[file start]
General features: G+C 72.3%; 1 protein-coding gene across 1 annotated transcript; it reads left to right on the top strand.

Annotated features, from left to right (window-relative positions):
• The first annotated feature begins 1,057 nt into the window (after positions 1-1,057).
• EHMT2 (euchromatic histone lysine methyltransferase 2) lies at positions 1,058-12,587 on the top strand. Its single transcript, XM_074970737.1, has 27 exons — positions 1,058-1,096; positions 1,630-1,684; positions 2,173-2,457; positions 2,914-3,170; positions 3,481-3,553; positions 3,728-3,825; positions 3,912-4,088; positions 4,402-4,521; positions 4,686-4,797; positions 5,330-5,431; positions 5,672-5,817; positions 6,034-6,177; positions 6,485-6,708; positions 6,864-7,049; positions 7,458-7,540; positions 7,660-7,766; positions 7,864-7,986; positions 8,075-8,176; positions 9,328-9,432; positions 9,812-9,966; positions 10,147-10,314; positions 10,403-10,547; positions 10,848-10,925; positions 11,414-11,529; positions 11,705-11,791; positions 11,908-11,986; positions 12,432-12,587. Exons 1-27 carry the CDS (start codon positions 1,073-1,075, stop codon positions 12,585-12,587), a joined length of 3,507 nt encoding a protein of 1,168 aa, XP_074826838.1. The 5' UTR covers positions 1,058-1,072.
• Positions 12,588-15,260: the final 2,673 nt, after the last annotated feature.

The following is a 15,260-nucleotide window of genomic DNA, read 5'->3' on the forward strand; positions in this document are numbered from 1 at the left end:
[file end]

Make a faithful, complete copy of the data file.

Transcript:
General features: G+C 72.3%; 1 protein-coding gene across 1 annotated transcript; it reads left to right on the top strand.

Annotated features, from left to right (window-relative positions):
• The first annotated feature begins 1,057 nt into the window (after positions 1-1,057).
• EHMT2 (euchromatic histone lysine methyltransferase 2) lies at positions 1,058-12,587 on the top strand. Its single transcript, XM_074970737.1, has 27 exons — positions 1,058-1,096; positions 1,630-1,684; positions 2,173-2,457; positions 2,914-3,170; positions 3,481-3,553; positions 3,728-3,825; positions 3,912-4,088; positions 4,402-4,521; positions 4,686-4,797; positions 5,330-5,431; positions 5,672-5,817; positions 6,034-6,177; positions 6,485-6,708; positions 6,864-7,049; positions 7,458-7,540; positions 7,660-7,766; positions 7,864-7,986; positions 8,075-8,176; positions 9,328-9,432; positions 9,812-9,966; positions 10,147-10,314; positions 10,403-10,547; positions 10,848-10,925; positions 11,414-11,529; positions 11,705-11,791; positions 11,908-11,986; positions 12,432-12,587. Exons 1-27 carry the CDS (start codon positions 1,073-1,075, stop codon positions 12,585-12,587), a joined length of 3,507 nt encoding a protein of 1,168 aa, XP_074826838.1. The 5' UTR covers positions 1,058-1,072.
• Positions 12,588-15,260: the final 2,673 nt, after the last annotated feature.

The following is a 15,260-nucleotide window of genomic DNA, read 5'->3' on the forward strand; positions in this document are numbered from 1 at the left end: